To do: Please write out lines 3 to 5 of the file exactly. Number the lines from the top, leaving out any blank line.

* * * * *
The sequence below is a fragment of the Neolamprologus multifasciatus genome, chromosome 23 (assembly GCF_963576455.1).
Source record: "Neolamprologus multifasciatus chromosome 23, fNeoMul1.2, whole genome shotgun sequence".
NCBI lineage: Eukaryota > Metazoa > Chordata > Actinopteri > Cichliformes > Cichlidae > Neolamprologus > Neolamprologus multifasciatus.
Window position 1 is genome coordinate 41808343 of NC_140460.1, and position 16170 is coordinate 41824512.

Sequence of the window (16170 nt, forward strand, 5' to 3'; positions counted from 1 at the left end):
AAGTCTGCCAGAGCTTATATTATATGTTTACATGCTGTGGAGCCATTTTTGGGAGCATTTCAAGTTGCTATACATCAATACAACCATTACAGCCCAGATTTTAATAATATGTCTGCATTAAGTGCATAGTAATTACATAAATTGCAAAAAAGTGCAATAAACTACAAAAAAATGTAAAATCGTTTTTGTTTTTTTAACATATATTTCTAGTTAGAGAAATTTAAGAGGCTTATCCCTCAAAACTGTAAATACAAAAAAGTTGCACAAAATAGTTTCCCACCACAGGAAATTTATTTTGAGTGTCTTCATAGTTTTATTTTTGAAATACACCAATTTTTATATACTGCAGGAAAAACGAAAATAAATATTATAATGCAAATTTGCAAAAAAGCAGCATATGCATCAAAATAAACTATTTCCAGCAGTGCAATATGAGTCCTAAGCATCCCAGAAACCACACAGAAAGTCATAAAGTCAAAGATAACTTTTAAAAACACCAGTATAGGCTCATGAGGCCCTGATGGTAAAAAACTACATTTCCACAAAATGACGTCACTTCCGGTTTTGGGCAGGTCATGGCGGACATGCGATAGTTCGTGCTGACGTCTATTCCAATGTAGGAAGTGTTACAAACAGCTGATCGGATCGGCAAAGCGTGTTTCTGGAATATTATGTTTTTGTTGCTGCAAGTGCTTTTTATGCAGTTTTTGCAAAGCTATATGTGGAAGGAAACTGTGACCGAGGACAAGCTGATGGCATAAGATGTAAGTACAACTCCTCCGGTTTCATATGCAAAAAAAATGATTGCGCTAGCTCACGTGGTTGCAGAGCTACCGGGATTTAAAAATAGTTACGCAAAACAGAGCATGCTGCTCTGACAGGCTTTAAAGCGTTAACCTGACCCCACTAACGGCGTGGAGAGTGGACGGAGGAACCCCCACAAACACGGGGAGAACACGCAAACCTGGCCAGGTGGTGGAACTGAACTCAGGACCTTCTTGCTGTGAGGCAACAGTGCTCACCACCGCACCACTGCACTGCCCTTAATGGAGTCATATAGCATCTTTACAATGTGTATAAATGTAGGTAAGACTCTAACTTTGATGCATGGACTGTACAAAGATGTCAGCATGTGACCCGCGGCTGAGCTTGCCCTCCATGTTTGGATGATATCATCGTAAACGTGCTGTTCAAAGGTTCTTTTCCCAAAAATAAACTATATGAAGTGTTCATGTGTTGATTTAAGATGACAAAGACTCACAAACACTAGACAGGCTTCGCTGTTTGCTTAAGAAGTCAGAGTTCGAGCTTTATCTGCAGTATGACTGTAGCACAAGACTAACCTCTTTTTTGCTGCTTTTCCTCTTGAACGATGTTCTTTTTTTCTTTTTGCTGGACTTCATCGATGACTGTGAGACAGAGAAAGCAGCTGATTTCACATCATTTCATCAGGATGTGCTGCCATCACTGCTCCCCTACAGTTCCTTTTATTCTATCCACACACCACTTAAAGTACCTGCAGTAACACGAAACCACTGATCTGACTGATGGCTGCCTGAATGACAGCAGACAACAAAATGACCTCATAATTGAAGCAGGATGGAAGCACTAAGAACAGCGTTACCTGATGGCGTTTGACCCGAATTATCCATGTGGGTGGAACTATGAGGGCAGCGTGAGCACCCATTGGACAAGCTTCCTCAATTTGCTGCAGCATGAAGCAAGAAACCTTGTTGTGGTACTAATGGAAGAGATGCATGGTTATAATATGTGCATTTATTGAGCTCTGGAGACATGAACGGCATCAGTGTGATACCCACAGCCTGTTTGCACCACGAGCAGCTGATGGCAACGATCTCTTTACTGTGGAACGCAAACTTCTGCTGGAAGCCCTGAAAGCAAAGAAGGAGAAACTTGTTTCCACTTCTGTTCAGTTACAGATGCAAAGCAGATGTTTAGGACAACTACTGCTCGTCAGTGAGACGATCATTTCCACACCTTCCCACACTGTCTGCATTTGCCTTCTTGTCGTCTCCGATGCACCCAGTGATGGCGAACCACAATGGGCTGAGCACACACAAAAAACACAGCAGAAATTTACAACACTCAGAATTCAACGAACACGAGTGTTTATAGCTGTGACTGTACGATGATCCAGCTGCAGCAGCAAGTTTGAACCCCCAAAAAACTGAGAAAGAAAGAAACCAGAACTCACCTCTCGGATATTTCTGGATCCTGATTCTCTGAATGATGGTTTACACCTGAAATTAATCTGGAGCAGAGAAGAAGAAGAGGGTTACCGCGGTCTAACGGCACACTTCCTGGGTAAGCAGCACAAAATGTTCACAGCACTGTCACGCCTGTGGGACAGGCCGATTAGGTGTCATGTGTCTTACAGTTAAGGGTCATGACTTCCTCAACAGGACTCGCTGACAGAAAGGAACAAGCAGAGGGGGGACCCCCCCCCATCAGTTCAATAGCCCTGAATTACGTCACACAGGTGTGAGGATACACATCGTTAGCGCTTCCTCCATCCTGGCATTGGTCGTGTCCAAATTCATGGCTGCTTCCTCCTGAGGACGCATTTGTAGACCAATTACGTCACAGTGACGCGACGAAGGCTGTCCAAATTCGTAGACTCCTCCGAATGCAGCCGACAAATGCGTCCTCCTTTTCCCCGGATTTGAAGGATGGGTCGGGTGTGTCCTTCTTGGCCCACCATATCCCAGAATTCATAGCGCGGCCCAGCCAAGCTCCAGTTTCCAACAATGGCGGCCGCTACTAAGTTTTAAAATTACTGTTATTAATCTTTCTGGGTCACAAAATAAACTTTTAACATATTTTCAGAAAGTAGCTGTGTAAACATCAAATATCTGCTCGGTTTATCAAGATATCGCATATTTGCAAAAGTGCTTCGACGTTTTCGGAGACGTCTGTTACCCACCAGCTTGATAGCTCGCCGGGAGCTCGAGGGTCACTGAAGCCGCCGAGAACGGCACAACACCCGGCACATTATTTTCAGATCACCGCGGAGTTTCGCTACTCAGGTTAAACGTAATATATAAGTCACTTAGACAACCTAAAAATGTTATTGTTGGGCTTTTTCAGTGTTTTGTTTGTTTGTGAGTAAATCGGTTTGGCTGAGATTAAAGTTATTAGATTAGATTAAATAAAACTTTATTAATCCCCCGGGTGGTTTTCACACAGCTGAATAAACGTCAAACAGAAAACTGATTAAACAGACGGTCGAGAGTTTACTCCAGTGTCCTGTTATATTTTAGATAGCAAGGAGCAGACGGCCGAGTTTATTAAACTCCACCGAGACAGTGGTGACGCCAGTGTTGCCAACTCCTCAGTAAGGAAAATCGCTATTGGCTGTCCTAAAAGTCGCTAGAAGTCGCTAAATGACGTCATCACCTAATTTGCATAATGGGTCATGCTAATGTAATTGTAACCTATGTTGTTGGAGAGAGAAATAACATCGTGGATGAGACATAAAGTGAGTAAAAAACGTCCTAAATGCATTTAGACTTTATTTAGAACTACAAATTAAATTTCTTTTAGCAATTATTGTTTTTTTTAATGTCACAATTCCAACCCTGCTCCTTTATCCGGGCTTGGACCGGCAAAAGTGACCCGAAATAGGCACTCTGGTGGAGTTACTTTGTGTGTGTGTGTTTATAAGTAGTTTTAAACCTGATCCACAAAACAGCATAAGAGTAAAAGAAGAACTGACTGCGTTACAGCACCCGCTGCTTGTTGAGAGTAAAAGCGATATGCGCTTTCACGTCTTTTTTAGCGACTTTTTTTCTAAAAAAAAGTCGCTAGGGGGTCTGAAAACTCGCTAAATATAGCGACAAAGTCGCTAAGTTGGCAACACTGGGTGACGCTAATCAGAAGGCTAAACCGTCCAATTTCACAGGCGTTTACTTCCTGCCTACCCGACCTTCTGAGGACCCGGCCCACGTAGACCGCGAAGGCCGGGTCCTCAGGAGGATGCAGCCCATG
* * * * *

NCBI lineage: Eukaryota > Metazoa > Chordata > Actinopteri > Cichliformes > Cichlidae > Neolamprologus > Neolamprologus multifasciatus.
Window position 1 is genome coordinate 41808343 of NC_140460.1, and position 16170 is coordinate 41824512.

Sequence of the window (16170 nt, forward strand, 5' to 3'; positions counted from 1 at the left end):